Today I received a copy of The Oxford Handbook of Social Media and Music Learning, edited by Janice L. Waldron, Stephanie Horsley, and Kari K. Veblen. At a risk of being obsolete by its release, the authors wrote chapters for this handbook exploring the following questions:
1. How do social media and social networking enable and support learning in diverse contexts.
2. How meaningful is the notion of participatory culture for thinking about social media and music education.
3. How are issues such as communication, mass self-communication, power, democracy, and identity negotiated in a networked society, and what are the implications for music learning and making?
4. How does the business of social media support or exploit the ways in which musicians learn and interact? How does it support musical agency?
5. What roles might social media and social networking play in supporting music learning and making from a social justice perspective? And 6. What are the implications for future music learning in diverse contexts? (pp. 6-7).
To avoid obsolescence embedded in music technological scholarship, my co-author, Vincent Bates, and I chose to challenge the, sadly, perennial negatives of development—economic and ecological devastation. These two devastations, that tech-utopians are most likely to elide, implicate them, and us, in the ongoing oppression of the poor, who are unable to access the newest tech and have their physical homes, waters, and soils poisoned by chmicals and plastics that make the middle-and upper-class’s prized technologies possible, and dominate nature, who cannot long survive such resulting crises as e-waste and server farms.
Because our critique was 2/3 negative (The Bad and The Ugly), many tech-utopians will feel personally challenged. Some are, wanting to hide their unconscious crimes, likely will bury our critique, or charge us with luddism (as if the original rural, English Luddites wouldn’t have benefitted from stopping the 18-hour workday at the factories poisoning their communities). But, truly, we outline The Good, explicating many good things that come from social media development, as well as The Bad and The Ugly. Sadly, most education tech-discourse is 100%, so this small critique can seem radical. There is, after all, money to be made selling the products billionaires develop, like Facebook, to schools and students, who become lifelong customers (or do they call it "consumers of music" still?). Luckily, the editors of the handbook permitted our critique to be voiced. Our critique has meaningful implications for the field of music education, if the field opens its mind, as well as educational and other musical fields. It is part of the long-standing critique of development in many fields, going back to the work of such thinkers as Jacques Ellul, Martin Heidegger, Ivan Illich, Guy Debord, Jean Baudrillard, Jerry Mander, Neil Postman, Jaron Lanier, Patrick Murphy, and, perhaps the most powerful voice in educational technology today, Audrey Watters.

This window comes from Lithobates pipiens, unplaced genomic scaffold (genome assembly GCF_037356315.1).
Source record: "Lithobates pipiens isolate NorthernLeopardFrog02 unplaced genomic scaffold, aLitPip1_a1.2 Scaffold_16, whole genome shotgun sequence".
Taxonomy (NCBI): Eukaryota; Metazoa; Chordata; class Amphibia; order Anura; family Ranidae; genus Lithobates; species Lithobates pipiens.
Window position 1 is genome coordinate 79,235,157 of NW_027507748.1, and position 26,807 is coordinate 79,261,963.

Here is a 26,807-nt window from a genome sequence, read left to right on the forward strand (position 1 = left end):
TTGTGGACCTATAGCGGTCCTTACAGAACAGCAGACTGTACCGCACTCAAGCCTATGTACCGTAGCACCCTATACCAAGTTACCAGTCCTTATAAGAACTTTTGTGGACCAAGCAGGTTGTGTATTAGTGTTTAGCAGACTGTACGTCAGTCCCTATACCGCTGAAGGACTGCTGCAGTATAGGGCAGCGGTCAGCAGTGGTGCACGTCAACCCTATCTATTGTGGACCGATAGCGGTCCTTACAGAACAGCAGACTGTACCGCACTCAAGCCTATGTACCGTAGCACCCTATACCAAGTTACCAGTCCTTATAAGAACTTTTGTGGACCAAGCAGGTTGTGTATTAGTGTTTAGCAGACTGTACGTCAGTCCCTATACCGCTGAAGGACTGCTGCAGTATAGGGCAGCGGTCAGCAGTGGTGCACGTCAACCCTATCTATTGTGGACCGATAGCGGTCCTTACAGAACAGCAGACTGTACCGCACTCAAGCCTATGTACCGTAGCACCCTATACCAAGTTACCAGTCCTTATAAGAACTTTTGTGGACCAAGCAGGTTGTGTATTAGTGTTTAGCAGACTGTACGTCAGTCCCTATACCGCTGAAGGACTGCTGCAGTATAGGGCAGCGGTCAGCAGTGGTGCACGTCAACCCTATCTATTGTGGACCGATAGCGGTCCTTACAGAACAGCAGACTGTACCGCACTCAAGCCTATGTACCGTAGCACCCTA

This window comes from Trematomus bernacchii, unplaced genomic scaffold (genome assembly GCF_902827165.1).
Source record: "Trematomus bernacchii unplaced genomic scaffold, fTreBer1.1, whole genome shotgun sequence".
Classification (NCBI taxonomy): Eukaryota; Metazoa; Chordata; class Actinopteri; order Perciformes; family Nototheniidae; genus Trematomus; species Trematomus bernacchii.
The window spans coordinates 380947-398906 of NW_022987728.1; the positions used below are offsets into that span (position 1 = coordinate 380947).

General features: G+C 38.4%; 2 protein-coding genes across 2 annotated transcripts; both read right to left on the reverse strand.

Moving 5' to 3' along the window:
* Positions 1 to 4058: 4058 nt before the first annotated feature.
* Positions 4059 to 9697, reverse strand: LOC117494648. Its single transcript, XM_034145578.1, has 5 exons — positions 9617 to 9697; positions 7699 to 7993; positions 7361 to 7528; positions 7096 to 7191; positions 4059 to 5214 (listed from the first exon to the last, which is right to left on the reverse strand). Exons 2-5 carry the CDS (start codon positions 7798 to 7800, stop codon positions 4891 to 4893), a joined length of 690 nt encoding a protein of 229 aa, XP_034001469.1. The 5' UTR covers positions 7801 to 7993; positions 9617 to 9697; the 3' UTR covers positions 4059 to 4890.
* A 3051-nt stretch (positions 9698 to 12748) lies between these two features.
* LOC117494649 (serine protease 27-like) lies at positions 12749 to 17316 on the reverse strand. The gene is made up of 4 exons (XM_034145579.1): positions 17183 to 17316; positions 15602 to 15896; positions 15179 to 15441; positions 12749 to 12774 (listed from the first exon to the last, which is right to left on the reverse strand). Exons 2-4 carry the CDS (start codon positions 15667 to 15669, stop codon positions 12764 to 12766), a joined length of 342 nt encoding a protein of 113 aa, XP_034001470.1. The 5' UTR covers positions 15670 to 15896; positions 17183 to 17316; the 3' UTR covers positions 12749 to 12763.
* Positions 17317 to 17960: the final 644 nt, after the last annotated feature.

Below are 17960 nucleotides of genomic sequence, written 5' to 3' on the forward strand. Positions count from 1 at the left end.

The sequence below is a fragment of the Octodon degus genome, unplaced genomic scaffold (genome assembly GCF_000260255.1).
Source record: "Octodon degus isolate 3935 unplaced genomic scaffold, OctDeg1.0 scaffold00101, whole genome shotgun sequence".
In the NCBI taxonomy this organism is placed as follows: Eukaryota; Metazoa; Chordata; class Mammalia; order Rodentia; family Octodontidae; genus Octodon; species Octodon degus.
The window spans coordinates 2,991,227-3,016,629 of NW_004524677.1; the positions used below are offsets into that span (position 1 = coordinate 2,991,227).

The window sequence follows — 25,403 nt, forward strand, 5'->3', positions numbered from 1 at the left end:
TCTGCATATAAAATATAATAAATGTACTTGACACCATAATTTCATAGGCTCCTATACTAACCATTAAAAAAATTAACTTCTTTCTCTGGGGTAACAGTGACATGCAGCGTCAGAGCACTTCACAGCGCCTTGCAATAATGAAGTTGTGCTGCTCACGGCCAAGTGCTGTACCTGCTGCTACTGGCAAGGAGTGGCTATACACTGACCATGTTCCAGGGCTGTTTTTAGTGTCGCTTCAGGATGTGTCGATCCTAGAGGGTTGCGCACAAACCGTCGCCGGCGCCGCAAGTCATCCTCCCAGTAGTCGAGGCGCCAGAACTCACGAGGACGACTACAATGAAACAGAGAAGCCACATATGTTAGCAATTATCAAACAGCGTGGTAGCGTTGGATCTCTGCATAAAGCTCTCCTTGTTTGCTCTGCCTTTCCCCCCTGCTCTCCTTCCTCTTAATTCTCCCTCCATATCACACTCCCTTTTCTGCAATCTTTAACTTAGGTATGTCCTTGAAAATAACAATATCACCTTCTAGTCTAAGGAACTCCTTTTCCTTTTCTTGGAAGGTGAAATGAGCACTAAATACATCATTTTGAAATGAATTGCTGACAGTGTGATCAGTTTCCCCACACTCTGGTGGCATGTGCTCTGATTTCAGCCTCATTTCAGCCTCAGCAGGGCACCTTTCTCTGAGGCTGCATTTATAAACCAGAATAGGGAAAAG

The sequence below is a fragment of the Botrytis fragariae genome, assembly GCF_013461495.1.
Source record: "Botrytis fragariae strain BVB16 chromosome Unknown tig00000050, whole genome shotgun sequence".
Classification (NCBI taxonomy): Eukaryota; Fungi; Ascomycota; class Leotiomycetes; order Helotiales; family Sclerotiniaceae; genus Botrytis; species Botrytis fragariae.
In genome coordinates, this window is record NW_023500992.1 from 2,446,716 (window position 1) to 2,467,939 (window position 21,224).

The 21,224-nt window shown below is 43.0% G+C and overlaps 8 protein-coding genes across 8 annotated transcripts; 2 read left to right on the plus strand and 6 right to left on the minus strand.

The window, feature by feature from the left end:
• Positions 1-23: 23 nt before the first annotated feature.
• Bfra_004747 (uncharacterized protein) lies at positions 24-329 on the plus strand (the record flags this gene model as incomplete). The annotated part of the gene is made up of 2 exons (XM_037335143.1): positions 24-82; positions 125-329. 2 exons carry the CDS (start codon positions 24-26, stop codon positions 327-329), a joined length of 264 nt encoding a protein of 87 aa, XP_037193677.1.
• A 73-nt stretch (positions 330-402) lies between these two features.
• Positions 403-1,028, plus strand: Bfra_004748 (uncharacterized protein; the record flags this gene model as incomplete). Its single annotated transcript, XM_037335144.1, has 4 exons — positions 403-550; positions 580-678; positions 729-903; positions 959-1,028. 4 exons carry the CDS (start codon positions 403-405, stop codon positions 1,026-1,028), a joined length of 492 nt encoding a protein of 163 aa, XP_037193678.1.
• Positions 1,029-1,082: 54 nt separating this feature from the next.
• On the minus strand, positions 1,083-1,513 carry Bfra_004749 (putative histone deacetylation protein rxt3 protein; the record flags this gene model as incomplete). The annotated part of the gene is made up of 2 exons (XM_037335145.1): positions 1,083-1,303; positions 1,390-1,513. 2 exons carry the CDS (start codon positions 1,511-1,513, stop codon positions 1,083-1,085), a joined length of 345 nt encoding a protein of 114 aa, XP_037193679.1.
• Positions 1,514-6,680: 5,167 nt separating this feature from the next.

In our chapter, we clarify what community is, and why social media is alternatively good or bad for the cultivation and sustaining of communities. While communities developed solely through social media seldom sustain the depth of feeling and experience as communities developed in actual physical places, communities and other relationships can be sustained through social media, and social media even provide ways for people to sustain a sense of communities after being uprooted, often by our economic system (e.g., urbanization and work-related transience). We also clarify what the commons are, and while I can recall when the internet (then called the Web) was considered a new commons, perhaps too idealistically, social media serves as part of industrial capitalism’s multi-century endeavor to steal the commons from common folk. Poverty and ecological destruction follows in development's wake. Finally, we identify the structure of convivial tools (and idea developed by Ivan Illich and expanded by Audrey Watters) to identify what sort of social media interactions may meet requirements for The Good. How can social media and related technologies be used that support community and avoid ecological destruction through e-waste and server farms? How can social media and related technologies support the commons and intergenerational wellbeing?
Finally, we discuss our experiences with specific social media—Facebook, YouTube, Online Scholarship, Pinterest, and Other Social Media (including Wikipedia and Google Docs)—to begin identifying the types of social media and interactions that might be convivial in our field.
Bates, Vincent C., & Daniel J. Shevock. “The Good, The Bad, and The Ugly of Social Media in Music Education.” In The Oxford Handbook of Social Media and Music Learning, edited by Janice L. Waldron, Stephanie Horsley and Kari K. Veblen (New York: Oxford University Press, 2020), 619-644. [Chapter 31]